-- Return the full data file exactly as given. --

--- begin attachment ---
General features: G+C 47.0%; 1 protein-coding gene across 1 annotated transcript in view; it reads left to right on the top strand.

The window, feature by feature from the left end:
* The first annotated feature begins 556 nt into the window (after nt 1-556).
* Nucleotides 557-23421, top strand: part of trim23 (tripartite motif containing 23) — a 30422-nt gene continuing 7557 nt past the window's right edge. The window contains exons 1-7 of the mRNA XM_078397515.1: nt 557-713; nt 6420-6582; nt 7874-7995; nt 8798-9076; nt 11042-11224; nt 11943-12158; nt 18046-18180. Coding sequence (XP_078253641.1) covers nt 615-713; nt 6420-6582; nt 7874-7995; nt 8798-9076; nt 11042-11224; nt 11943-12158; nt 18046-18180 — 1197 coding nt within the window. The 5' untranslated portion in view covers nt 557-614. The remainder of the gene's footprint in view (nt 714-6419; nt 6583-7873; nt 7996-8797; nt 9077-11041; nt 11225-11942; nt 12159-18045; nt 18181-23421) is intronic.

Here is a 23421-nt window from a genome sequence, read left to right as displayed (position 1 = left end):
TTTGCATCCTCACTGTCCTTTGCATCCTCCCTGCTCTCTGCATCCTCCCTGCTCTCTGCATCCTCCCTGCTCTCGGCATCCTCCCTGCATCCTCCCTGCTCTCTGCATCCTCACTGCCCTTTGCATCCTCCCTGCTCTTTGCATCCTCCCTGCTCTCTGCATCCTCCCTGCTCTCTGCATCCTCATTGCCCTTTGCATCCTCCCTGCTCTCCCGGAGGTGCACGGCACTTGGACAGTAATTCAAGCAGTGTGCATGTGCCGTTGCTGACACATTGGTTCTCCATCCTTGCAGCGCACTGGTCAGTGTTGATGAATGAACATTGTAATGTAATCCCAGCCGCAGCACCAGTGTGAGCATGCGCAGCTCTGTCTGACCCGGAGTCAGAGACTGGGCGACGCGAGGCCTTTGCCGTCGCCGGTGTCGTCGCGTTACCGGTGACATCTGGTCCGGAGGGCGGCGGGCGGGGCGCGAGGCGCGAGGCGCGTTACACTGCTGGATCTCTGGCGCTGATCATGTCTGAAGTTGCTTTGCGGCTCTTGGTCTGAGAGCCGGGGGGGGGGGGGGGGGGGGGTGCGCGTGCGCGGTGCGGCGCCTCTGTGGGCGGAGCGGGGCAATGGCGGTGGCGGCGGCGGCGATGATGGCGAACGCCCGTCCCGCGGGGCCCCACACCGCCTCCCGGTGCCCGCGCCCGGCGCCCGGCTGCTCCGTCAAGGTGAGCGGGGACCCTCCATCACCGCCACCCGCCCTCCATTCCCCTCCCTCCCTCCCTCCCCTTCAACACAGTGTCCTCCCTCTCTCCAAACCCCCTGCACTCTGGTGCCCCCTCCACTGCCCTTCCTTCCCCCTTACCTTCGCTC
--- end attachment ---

General features: G+C 47.0%; 1 protein-coding gene across 1 annotated transcript in view; it reads left to right on the top strand.

The window, feature by feature from the left end:
* The first annotated feature begins 556 nt into the window (after nt 1-556).
* Nucleotides 557-23421, top strand: part of trim23 (tripartite motif containing 23) — a 30422-nt gene continuing 7557 nt past the window's right edge. The window contains exons 1-7 of the mRNA XM_078397515.1: nt 557-713; nt 6420-6582; nt 7874-7995; nt 8798-9076; nt 11042-11224; nt 11943-12158; nt 18046-18180. Coding sequence (XP_078253641.1) covers nt 615-713; nt 6420-6582; nt 7874-7995; nt 8798-9076; nt 11042-11224; nt 11943-12158; nt 18046-18180 — 1197 coding nt within the window. The 5' untranslated portion in view covers nt 557-614. The remainder of the gene's footprint in view (nt 714-6419; nt 6583-7873; nt 7996-8797; nt 9077-11041; nt 11225-11942; nt 12159-18045; nt 18181-23421) is intronic.

Here is a 23421-nt window from a genome sequence, read left to right as displayed (position 1 = left end):
TTTGCATCCTCACTGTCCTTTGCATCCTCCCTGCTCTCTGCATCCTCCCTGCTCTCTGCATCCTCCCTGCTCTCGGCATCCTCCCTGCATCCTCCCTGCTCTCTGCATCCTCACTGCCCTTTGCATCCTCCCTGCTCTTTGCATCCTCCCTGCTCTCTGCATCCTCCCTGCTCTCTGCATCCTCATTGCCCTTTGCATCCTCCCTGCTCTCCCGGAGGTGCACGGCACTTGGACAGTAATTCAAGCAGTGTGCATGTGCCGTTGCTGACACATTGGTTCTCCATCCTTGCAGCGCACTGGTCAGTGTTGATGAATGAACATTGTAATGTAATCCCAGCCGCAGCACCAGTGTGAGCATGCGCAGCTCTGTCTGACCCGGAGTCAGAGACTGGGCGACGCGAGGCCTTTGCCGTCGCCGGTGTCGTCGCGTTACCGGTGACATCTGGTCCGGAGGGCGGCGGGCGGGGCGCGAGGCGCGAGGCGCGTTACACTGCTGGATCTCTGGCGCTGATCATGTCTGAAGTTGCTTTGCGGCTCTTGGTCTGAGAGCCGGGGGGGGGGGGGGGGGGGGGTGCGCGTGCGCGGTGCGGCGCCTCTGTGGGCGGAGCGGGGCAATGGCGGTGGCGGCGGCGGCGATGATGGCGAACGCCCGTCCCGCGGGGCCCCACACCGCCTCCCGGTGCCCGCGCCCGGCGCCCGGCTGCTCCGTCAAGGTGAGCGGGGACCCTCCATCACCGCCACCCGCCCTCCATTCCCCTCCCTCCCTCCCTCCCCTTCAACACAGTGTCCTCCCTCTCTCCAAACCCCCTGCACTCTGGTGCCCCCTCCACTGCCCTTCCTTCCCCCTTACCTTCGCTC